When my friend Mary Prchal and I founded Chicago Cares 23 years ago, the volunteer landscape looked much different. At the time, my friends and colleagues had an interest in volunteering, but lacked the channel to do so. Opinions on the city's challenges were formed from a distance, but often not from a first-person understanding. And people were hesitant to get involved because they didn't think they could make a lasting impact.
But I knew differently.
As a teen, I started volunteering at camps for underserved kids. And I never stopped. I took part in service projects all over the city. I saw that my small acts of service led to bigger acts and that lots of small impacts led to big changes over time.
But that wasn't all. My volunteer experiences taught me about myself and about the world. They were a critical part of my education as a human being. I met people from all neighborhoods across the city and realized just how much we have in common.
To this day, every time I see a news story about Englewood, Austin or Pilsen, I have context because I have been there and I have worked side-by-side with people in those communities. I have met teachers there and I have made friends there. This matters -- to me and to the future of our city.
So, back in 1991, I thought to myself... imagine if we could tackle our city's challenges through people -- enabling Chicagoans to collaborate and problem-solve. And with that, Chicago Cares was born. I am the first to humbly admit that, in the 23 years since, I could not have imagined that Chicago Cares would have mobilized half a million volunteers to meet our city's needs. Nor could I have imagined that after volunteering with Chicago Cares, 99% of our volunteers now feel they can continue making an impact in the community.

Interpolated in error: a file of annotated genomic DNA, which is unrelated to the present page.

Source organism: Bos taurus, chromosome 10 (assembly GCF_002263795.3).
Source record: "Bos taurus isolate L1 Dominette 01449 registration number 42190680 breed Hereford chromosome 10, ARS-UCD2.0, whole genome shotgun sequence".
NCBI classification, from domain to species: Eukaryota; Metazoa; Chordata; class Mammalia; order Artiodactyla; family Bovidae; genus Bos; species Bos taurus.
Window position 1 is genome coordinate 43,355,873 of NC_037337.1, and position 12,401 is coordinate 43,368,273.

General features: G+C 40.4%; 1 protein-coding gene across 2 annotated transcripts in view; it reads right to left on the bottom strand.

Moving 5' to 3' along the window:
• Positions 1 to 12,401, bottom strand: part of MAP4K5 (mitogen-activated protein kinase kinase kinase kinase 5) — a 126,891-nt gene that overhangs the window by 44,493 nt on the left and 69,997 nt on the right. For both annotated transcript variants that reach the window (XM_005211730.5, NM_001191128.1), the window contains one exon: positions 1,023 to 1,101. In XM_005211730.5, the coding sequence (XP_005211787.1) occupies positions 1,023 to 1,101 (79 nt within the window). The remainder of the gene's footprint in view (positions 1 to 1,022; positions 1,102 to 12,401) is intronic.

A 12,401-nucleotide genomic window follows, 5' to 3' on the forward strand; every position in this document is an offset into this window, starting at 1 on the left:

Chicago Cares works because we sit at a unique intersection. We have hundreds of long-standing partnerships in the city and understand the ever-changing needs of our neighborhoods. At the same time, we are experts in understanding how individuals and corporations can and want to engage. As a result, we are able to help hundreds of nonprofits fulfill their missions by creating, leading and managing volunteer projects that are desperately needed, but beyond the capabilities of under-resourced schools and agencies.
In 23 years, Chicago Cares has gone from just an idea to an enduring organization. We've grown, we've evolved, and we've shifted with the needs of communities, nonprofits, volunteers and corporate partners. We've engaged and educated an entire generation of Chicagoans. And now it's time to engage the next.
As we prepare for Serve-a-thon, the city's largest day of service, on June 7, we're asking people to share -- through stories, pictures and video -- what Chicago means to them. We're bringing our city of broad shoulders and broader minds together. And we're building on our movement, a community-wide effort that's critical to the future of our city.
Think about the power we have to band together to help our communities, our neighborhoods and each other. Let's dream: How can we make this great city greater?
Sign up for Serve-a-thon by May 29
Share your thoughts @ChicagoCares using #MyChi.